IN nature, waste doesn’t exist. Everything that dies returns to the earth and grows again. In short, it goes full circle. Our economy operates in a different way. We make, take and then simply throw things away.
But a shift in global thinking could help us to create a circular economy. An economy in which we create products and sell them to consumers, who then return them so that the components can be recycled into new products.
“Recycling won’t eliminate all litter,” says Peter Williams, Group Technology Director. “Stopping littering needs better waste management in many parts of the word, but it also needs a collective behaviour change. We need to think about what is required in different parts of the world, then wage war on plastic litter, not plastic itself- which benefits us in many ways.” Peter said there was no silver bullet.
“The recycling technology of today is too limited,” he said. “New technologies and a mix of approaches will be needed, but we don’t yet know what the mix will be.”
Legislators and regulators needed to understand that, and not favour one technology over another.
“We need a framework to encourage the development of different approaches from which the most effective ones will emerge,” he said.
The same applies to NGOs, which he says are at their best when they deal directly with industry, so that challenges and practicalities could be shared and understood before any vision is created.
“They play an important role in raising questions, but usually the answers have to come from elsewhere, and especially from the industries concerned. Stakeholders who refuse to engage are approaching the issue with one eye closed.”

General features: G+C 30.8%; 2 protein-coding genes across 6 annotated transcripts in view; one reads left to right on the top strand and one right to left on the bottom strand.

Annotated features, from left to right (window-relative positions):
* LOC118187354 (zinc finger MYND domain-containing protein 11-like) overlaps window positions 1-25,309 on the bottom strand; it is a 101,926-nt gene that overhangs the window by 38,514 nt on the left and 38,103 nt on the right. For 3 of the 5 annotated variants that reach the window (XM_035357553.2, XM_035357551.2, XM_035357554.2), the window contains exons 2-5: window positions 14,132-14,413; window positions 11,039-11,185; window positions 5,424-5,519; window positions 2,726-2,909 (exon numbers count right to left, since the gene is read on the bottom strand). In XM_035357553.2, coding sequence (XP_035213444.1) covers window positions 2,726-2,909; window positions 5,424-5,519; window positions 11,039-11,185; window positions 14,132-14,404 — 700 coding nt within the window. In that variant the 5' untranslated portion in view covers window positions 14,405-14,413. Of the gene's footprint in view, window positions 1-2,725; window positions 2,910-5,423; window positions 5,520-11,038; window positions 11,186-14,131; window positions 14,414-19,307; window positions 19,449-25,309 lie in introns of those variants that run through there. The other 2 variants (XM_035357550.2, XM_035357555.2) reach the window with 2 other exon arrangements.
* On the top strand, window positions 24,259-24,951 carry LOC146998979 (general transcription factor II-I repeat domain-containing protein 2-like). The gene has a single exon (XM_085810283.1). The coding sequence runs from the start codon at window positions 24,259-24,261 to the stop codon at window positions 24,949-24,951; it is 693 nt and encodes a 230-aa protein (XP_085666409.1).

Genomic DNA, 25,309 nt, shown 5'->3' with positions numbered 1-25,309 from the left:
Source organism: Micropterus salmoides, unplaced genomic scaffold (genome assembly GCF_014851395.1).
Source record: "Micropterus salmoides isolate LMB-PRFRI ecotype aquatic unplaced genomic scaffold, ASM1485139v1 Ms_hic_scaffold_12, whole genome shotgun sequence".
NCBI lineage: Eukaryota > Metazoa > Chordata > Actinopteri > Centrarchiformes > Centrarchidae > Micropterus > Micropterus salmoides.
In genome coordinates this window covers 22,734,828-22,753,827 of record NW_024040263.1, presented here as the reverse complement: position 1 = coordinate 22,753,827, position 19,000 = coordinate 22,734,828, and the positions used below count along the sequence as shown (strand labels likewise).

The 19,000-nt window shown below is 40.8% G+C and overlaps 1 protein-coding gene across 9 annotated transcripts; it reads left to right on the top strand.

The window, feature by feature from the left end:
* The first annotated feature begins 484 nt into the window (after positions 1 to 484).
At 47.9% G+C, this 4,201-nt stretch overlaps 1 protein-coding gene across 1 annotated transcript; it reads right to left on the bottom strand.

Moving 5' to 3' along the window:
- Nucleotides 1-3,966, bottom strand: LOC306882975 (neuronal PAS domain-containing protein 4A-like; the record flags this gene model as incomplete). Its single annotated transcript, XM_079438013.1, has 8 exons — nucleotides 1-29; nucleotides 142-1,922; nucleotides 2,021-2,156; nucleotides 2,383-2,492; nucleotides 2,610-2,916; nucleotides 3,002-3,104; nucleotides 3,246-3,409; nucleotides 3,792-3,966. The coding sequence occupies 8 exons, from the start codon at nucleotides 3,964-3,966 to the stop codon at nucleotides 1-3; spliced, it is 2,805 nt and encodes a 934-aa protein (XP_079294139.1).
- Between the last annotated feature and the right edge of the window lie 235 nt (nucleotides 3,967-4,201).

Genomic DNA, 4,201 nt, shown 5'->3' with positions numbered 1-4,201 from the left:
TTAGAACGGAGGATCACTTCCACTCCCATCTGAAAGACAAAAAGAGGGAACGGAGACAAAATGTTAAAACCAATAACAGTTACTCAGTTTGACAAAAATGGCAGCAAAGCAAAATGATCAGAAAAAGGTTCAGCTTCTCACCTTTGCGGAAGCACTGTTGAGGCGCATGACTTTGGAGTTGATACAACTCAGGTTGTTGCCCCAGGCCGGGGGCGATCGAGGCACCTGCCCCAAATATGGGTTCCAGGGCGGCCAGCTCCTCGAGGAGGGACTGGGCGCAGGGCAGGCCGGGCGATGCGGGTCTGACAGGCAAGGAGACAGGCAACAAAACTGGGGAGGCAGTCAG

We all have a role to play, says INEOS
INEOS believes that efforts to create a circular economy – and help keep plastics out of the ocean – needs industry-wide participation if they are to succeed.
“Everyone has a role to play in helping to tackle this issue. Government, industry, NGOs and the public,” said Peter Williams, Group Technology Director for INEOS.
As such, INEOS is working closely with other businesses from across the world who want to transform today’s take, make, dispose economy into one where plastics are designed to be used over and over again.
Unfortunately, The Ellen MacArthur Foundation, which recently launched its Global Commitment programme as part of its New Plastics Economy, will not be a partner.
INEOS was told late last year that some of the foundation’s stakeholders did not want to be associated with an industry that extracted raw materials from the earth.
“I was surprised, because we had worked hard on a meaningful pledge,” said Peter.
INEOS and the foundation had agreed ambitious recycling targets, which were due to be included in the foundation’s Global Commitment.
“The foundation was seeking commitments to the circular economy, in the form of hard targets, from all participants in the polymers value chain,” he said, “so I was disappointed to find us being excluded at the last minute. To achieve a circular economy, which we all believe in, our industry has to be engaged. It has the incentive, the know-how and the capability to make a difference.”
The foundation told INEOS, which is one of the biggest polymer producers in the world, that it had been a difficult decision, but it was only a ‘temporary hold’.
Not wanting to dwell on the disappointment, INEOS quickly launched its own global pledge to move towards a more circular economy for plastic packaging.
“We think it is possible – through innovation and partnership – to retain the value of our polymers by rethinking the way we produce and recover them at the end of their life,” said Peter.
As part of its commitment to a New Circular Economy, INEOS has set itself four ambitious targets to meet by 2025. This is our pledge:
- Offer a range of polyolefin products for packaging applications in Europe containing 50% or more recycled content
- Use, on average, 30% recycled content in products destined for polystyrene packaging in Europe
- Incorporate at least 325kt/a of recycled material into products
- Ensure 100% of polymer products can be recycled